Interest rates could be on the rise "fairly soon," maybe even as early as March, according to the minutes from the Federal Reserve's most recent meeting.
That news comes at a time when the stock market is hitting record highs, which is causing a certain amount of nail-biting. The worry, of course, is that what goes up must come down. And some people are concerned about a huge market crash.
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If the Fed were seen as aggressive with rates, it could lead to a faster market slowdown, too.
But these hints at an increase should help prevent a scare.
Like the market itself, Fed chair Janet Yellen prefers transparency to uncertainty, says Brett Wander, chief investment officer of fixed income at Charles Schwab.
"Yellen has been dovish on rates for what feels like forever, and she's quite aware of the impact that the Fed can have on the market," he says.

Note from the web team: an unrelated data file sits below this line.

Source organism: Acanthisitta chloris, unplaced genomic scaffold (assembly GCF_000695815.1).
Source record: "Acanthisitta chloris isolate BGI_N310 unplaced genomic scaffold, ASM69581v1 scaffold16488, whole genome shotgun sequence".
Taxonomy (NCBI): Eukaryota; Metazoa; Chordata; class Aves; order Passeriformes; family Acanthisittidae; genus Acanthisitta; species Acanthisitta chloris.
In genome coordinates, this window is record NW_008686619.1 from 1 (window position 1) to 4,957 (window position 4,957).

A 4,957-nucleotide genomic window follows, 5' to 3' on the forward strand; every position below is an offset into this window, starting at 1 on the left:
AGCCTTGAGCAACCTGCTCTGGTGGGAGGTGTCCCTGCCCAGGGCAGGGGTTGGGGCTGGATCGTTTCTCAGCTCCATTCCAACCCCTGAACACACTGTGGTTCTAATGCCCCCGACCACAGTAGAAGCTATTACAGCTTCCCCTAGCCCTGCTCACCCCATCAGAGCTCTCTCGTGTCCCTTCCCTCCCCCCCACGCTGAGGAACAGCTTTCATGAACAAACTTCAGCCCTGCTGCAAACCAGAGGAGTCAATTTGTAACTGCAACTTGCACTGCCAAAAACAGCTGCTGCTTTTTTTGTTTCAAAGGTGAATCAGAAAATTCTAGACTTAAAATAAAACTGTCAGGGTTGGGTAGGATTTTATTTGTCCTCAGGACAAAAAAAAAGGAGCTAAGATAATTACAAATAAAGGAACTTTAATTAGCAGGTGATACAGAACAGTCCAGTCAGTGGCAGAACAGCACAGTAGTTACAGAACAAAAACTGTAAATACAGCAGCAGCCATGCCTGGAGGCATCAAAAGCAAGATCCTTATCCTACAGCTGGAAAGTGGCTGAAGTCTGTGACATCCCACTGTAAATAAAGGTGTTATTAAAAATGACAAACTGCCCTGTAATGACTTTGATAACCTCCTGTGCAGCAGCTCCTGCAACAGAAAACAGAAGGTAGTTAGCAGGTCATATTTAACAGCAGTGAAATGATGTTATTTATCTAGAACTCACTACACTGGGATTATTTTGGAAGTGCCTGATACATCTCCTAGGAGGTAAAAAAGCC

Wander points out that Yellen wants the market to know what's coming in terms of policy. The economic data has improved recently.
"The latest employment report came in stronger than expected, with 227,000 new jobs created in January," he says. "Also, recent producer and consumer price readings were stronger than expected as well. If this trend of improving economic data continues over the coming weeks, a March rate hike will become increasingly likely."
“We are still at historically low interest rates," says David N. Waldrop, a Certified Financial Planner professional in El Dorado Hills, California. "As long as the increase in rates is gradual, it shouldn’t be something to fear.”
There's good news in a Federal rate increase, too.
Savers have gone for years without substantial return on their savings, and they will get higher returns. That's especially good news for those in retirement.
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